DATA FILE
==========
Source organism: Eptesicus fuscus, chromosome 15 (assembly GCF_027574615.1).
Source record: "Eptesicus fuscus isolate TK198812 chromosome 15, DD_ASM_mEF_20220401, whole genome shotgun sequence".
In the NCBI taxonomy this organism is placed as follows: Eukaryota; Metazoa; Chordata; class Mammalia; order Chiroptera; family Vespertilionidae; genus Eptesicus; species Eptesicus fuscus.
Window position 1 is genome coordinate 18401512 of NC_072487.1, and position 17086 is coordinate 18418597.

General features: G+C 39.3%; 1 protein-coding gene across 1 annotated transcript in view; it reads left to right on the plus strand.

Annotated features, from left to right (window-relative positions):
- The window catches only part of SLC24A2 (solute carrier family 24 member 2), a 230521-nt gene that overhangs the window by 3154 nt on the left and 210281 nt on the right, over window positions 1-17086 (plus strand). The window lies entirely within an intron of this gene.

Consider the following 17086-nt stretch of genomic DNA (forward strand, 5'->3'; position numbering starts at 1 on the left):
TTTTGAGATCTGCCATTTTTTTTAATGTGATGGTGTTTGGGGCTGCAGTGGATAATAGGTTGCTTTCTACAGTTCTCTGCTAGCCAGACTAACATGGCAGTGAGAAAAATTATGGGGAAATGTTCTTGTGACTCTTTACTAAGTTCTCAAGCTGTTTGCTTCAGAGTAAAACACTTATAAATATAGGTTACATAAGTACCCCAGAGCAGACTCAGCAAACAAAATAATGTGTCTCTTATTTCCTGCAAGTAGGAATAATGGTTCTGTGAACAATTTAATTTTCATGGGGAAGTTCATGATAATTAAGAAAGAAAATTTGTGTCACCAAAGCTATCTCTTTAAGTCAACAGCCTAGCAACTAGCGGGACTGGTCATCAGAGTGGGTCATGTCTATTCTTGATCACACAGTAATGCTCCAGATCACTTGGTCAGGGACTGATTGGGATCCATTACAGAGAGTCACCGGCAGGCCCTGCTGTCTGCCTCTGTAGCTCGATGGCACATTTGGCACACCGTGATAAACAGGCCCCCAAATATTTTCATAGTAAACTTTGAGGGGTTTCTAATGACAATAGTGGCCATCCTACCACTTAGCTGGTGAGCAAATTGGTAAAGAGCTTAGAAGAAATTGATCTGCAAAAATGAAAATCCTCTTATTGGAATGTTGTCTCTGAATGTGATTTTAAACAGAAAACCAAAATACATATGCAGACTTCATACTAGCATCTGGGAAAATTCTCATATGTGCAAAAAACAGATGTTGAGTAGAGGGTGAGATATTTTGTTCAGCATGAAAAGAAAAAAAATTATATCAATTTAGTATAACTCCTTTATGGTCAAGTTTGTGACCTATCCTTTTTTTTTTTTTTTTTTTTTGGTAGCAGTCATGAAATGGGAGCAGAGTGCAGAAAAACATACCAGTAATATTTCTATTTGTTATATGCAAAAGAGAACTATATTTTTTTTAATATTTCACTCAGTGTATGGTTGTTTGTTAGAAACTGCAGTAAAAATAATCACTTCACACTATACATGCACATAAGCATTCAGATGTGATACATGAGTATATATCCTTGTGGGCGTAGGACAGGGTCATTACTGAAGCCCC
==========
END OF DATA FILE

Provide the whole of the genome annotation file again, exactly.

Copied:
Source organism: Eptesicus fuscus, chromosome 15 (assembly GCF_027574615.1).
Source record: "Eptesicus fuscus isolate TK198812 chromosome 15, DD_ASM_mEF_20220401, whole genome shotgun sequence".
In the NCBI taxonomy this organism is placed as follows: Eukaryota; Metazoa; Chordata; class Mammalia; order Chiroptera; family Vespertilionidae; genus Eptesicus; species Eptesicus fuscus.
Window position 1 is genome coordinate 18401512 of NC_072487.1, and position 17086 is coordinate 18418597.

General features: G+C 39.3%; 1 protein-coding gene across 1 annotated transcript in view; it reads left to right on the plus strand.

Annotated features, from left to right (window-relative positions):
- The window catches only part of SLC24A2 (solute carrier family 24 member 2), a 230521-nt gene that overhangs the window by 3154 nt on the left and 210281 nt on the right, over window positions 1-17086 (plus strand). The window lies entirely within an intron of this gene.

Consider the following 17086-nt stretch of genomic DNA (forward strand, 5'->3'; position numbering starts at 1 on the left):
TTTTGAGATCTGCCATTTTTTTTAATGTGATGGTGTTTGGGGCTGCAGTGGATAATAGGTTGCTTTCTACAGTTCTCTGCTAGCCAGACTAACATGGCAGTGAGAAAAATTATGGGGAAATGTTCTTGTGACTCTTTACTAAGTTCTCAAGCTGTTTGCTTCAGAGTAAAACACTTATAAATATAGGTTACATAAGTACCCCAGAGCAGACTCAGCAAACAAAATAATGTGTCTCTTATTTCCTGCAAGTAGGAATAATGGTTCTGTGAACAATTTAATTTTCATGGGGAAGTTCATGATAATTAAGAAAGAAAATTTGTGTCACCAAAGCTATCTCTTTAAGTCAACAGCCTAGCAACTAGCGGGACTGGTCATCAGAGTGGGTCATGTCTATTCTTGATCACACAGTAATGCTCCAGATCACTTGGTCAGGGACTGATTGGGATCCATTACAGAGAGTCACCGGCAGGCCCTGCTGTCTGCCTCTGTAGCTCGATGGCACATTTGGCACACCGTGATAAACAGGCCCCCAAATATTTTCATAGTAAACTTTGAGGGGTTTCTAATGACAATAGTGGCCATCCTACCACTTAGCTGGTGAGCAAATTGGTAAAGAGCTTAGAAGAAATTGATCTGCAAAAATGAAAATCCTCTTATTGGAATGTTGTCTCTGAATGTGATTTTAAACAGAAAACCAAAATACATATGCAGACTTCATACTAGCATCTGGGAAAATTCTCATATGTGCAAAAAACAGATGTTGAGTAGAGGGTGAGATATTTTGTTCAGCATGAAAAGAAAAAAAATTATATCAATTTAGTATAACTCCTTTATGGTCAAGTTTGTGACCTATCCTTTTTTTTTTTTTTTTTTTTTGGTAGCAGTCATGAAATGGGAGCAGAGTGCAGAAAAACATACCAGTAATATTTCTATTTGTTATATGCAAAAGAGAACTATATTTTTTTTAATATTTCACTCAGTGTATGGTTGTTTGTTAGAAACTGCAGTAAAAATAATCACTTCACACTATACATGCACATAAGCATTCAGATGTGATACATGAGTATATATCCTTGTGGGCGTAGGACAGGGTCATTACTGAAGCCCC